You could also argue why the rand is at R13.80 – why isn’t it worse? I don’t know the answer to it. All that I am saying is the market knows all of these things – it knows the probability of downgrade, it knows when it’s going to happen, it knows that with the changes that we’ve had in the past two weeks these downgrades are coming unless something changes. That is the value it puts on the rand. It doesn’t put it at R15 or R17 or R20. It puts it at R13.80.

So after Fitch downgraded today the market is unchanged because it knew it was coming. If nothing changes and S&P and Moody’s downgrade us to junk, the market knows this is coming. It’s not going to be new news to the market. We must understand everything in context.

Maybe another way of explaining it is the banking shares. The banking shares have been slaughtered because under this set of circumstances banking shares get slaughtered. That’s a natural reaction to what’s happened. When you look at the current valuation of bank shares, they are now as cheap, for want of a better word, or more correctly as lowly valued now, as they were when Nene was fired. So you can also argue a lot of the bad news is already in that price, because they have been slaughtered as much as they were when Nene was fired. Comparing that to the global financial crisis in 2008, they’ve also fallen about 75% of what they fell in that. So a lot of bad news is already there – we see it.

NASTASSIA ARENDSE:  Going into next week, more heart palpitations, or should we just stay calm and wait and see what happens?

WAYNE McCURRIE:  Look, you can never, ever panic. The worst investment decisions are made when people panic. And, by the way, it’s not just panicking on bad news. Sometimes people panic when there is good news. They panic both ways, in and out. You’ve just got to sit back and say, let’s wait and see what’s happened. Let’s evaluate first of all circumstances; secondly, the actual pricing of shares, the pricing of bonds, what is in the price already. And then make decisions from that level.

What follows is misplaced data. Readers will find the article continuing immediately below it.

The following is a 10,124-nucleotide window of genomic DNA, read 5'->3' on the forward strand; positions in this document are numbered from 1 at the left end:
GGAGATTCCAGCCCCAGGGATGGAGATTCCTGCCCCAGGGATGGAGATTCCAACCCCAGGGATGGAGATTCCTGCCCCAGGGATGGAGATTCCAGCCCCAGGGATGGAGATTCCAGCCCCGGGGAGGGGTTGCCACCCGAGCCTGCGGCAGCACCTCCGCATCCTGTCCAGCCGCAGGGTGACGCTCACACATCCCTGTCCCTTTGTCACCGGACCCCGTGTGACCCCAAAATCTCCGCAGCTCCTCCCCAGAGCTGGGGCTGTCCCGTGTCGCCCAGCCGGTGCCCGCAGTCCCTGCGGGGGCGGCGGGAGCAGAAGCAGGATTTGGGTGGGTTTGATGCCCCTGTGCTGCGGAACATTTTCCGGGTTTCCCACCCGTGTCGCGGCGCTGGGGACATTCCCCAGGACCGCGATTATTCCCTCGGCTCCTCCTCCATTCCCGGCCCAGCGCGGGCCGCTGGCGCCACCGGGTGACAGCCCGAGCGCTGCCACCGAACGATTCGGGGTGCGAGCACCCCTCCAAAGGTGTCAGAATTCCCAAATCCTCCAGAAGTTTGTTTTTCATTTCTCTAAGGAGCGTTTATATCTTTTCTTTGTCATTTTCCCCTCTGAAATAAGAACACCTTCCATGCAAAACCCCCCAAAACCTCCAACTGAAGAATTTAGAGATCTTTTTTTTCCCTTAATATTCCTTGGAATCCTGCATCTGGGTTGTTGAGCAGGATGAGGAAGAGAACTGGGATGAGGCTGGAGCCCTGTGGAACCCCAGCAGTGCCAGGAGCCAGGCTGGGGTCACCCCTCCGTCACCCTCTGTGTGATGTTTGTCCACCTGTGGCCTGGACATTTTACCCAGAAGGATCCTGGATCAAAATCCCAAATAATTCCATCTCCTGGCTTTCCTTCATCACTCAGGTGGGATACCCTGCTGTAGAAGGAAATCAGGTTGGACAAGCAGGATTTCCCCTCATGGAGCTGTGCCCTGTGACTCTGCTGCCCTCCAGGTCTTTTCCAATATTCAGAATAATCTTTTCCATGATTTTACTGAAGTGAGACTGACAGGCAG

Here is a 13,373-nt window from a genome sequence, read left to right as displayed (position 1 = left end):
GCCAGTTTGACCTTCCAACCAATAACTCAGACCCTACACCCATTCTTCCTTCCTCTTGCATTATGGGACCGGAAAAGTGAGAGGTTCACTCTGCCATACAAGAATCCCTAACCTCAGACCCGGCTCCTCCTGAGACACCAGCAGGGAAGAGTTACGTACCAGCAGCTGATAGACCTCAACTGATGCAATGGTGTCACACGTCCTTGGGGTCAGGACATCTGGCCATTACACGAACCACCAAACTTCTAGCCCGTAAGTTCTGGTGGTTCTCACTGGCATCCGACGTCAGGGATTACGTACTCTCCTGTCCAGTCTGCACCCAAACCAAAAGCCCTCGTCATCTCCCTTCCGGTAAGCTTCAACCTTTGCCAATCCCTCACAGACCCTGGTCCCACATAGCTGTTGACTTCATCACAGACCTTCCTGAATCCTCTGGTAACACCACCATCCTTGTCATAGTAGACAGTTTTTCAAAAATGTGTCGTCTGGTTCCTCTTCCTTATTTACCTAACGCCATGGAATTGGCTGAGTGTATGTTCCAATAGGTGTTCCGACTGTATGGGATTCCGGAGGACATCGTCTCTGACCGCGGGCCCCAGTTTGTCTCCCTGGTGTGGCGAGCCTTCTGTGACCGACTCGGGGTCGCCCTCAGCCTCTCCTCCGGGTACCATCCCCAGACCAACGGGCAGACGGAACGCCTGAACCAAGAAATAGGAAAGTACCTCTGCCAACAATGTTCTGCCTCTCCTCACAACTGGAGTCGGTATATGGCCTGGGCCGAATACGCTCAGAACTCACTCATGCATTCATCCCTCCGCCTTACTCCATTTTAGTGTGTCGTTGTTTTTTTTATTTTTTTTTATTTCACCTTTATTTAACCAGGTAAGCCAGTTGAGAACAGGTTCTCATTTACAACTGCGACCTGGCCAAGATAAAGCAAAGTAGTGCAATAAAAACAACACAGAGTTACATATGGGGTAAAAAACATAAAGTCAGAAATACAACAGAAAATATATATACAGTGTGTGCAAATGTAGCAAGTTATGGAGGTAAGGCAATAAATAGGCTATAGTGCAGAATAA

Maybe just a last thing on this subject. Overseas investors have come across junk status many, many times before. In fact, there are more countries now in the world that are in junk status than we have ever seen since we’ve had junk status. It’s not a new thing. I’m not saying it’s a good thing, I’m just saying it’s not new to global investors.

And secondly, global investors will take their money anywhere, as long as they believe that the return they get compensates them for the risk. It’s not as though when you go junk status you don’t get money – you just pay a lot more for that money.

Maybe the best analogy, which I heard today, which really struck a chord with me – and maybe this is a little bit of news, because sometimes you’ve just to throw some good news into the pot – is this. Effectively global investors are looking at us and saying the following. They are saying all junk status countries are ugly, but South Africa is still one of the most beautiful ugly countries.

NASTASSIA ARENDSE:  We’ll leave it there. Thanks, Wayne. Wayne McCurrie is a senior portfolio manager AT Ashburton Investments.